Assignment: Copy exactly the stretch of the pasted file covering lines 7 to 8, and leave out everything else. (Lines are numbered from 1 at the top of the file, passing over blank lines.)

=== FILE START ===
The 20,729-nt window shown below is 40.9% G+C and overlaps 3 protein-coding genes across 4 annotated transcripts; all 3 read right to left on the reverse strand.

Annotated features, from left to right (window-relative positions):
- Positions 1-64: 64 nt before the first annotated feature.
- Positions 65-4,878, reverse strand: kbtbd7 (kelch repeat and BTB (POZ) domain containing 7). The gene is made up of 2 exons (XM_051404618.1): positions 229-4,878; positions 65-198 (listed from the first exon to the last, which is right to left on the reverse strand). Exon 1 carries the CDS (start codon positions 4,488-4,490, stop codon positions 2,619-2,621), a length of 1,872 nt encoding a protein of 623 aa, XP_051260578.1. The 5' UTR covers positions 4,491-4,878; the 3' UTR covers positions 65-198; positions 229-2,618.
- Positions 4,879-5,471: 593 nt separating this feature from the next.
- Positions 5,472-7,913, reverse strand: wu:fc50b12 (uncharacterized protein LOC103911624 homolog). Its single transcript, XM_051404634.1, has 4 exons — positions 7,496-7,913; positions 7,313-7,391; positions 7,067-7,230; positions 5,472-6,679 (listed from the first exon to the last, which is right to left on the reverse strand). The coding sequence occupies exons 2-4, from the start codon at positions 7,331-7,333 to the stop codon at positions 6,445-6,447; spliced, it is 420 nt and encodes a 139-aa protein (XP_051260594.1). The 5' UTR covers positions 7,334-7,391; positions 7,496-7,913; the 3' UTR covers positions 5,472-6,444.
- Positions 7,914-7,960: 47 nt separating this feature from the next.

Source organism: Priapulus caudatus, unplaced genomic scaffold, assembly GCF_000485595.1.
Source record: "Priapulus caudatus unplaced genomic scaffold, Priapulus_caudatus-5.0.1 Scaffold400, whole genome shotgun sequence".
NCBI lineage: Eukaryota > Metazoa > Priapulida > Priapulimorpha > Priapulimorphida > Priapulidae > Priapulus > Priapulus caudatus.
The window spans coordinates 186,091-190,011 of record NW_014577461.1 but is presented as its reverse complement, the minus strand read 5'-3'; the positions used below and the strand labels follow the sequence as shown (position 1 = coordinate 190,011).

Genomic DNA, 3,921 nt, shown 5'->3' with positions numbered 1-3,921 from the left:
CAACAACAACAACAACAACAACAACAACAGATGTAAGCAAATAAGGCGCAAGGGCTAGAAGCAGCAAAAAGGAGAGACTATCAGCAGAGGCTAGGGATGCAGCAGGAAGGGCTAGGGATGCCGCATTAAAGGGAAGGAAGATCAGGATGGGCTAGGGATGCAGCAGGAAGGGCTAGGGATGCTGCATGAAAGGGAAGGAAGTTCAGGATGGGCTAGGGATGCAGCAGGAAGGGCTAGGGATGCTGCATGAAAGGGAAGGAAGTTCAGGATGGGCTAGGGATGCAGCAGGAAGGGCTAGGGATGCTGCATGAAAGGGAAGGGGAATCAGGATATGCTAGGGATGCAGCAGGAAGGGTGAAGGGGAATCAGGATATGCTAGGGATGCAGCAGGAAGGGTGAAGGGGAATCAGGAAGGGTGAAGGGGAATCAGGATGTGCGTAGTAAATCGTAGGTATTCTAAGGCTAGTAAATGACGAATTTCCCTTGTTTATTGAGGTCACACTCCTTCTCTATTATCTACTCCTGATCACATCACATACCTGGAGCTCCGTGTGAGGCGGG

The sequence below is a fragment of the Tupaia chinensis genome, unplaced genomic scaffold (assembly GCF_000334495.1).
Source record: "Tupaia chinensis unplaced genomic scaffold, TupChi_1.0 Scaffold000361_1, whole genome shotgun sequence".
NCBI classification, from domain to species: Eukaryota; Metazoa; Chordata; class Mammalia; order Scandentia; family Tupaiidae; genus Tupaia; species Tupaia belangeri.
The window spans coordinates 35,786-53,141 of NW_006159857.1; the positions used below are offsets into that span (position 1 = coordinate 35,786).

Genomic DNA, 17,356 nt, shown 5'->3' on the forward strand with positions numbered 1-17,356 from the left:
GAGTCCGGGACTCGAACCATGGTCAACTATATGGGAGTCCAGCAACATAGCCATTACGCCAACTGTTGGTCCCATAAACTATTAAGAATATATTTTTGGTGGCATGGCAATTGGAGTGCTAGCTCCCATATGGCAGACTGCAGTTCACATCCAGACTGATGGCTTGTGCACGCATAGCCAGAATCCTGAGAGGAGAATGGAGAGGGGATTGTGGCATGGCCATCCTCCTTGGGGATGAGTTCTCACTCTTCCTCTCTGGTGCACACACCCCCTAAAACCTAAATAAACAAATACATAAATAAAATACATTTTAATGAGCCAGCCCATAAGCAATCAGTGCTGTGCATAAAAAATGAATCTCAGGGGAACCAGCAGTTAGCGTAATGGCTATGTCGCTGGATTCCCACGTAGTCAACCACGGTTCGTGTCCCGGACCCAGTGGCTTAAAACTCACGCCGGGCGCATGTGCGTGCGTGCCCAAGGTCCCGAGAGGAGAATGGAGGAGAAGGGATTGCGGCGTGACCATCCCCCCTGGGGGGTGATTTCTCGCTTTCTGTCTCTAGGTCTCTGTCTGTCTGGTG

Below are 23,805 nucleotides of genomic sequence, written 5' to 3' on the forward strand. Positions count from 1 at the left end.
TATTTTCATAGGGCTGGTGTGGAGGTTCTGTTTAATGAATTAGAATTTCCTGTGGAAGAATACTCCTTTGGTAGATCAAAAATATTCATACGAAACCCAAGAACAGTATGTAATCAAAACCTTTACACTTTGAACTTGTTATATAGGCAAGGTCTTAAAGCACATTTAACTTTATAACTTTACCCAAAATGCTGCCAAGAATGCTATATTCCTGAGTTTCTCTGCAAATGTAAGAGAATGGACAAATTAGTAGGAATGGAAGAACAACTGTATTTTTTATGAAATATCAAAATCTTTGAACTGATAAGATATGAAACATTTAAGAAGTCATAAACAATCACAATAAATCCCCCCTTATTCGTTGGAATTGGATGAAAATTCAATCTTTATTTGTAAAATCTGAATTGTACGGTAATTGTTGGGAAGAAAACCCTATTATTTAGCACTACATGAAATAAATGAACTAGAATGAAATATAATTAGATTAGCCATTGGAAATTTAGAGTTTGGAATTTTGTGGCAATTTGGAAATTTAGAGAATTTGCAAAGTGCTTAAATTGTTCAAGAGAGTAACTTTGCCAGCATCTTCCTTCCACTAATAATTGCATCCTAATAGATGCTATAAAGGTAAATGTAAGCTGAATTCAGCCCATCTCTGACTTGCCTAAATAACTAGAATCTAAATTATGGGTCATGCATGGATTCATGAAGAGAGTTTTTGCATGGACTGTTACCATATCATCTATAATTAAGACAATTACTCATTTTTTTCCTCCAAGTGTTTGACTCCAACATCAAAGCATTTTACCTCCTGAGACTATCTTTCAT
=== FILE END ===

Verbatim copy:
- Positions 7,914-7,960: 47 nt separating this feature from the next.

Source organism: Priapulus caudatus, unplaced genomic scaffold, assembly GCF_000485595.1.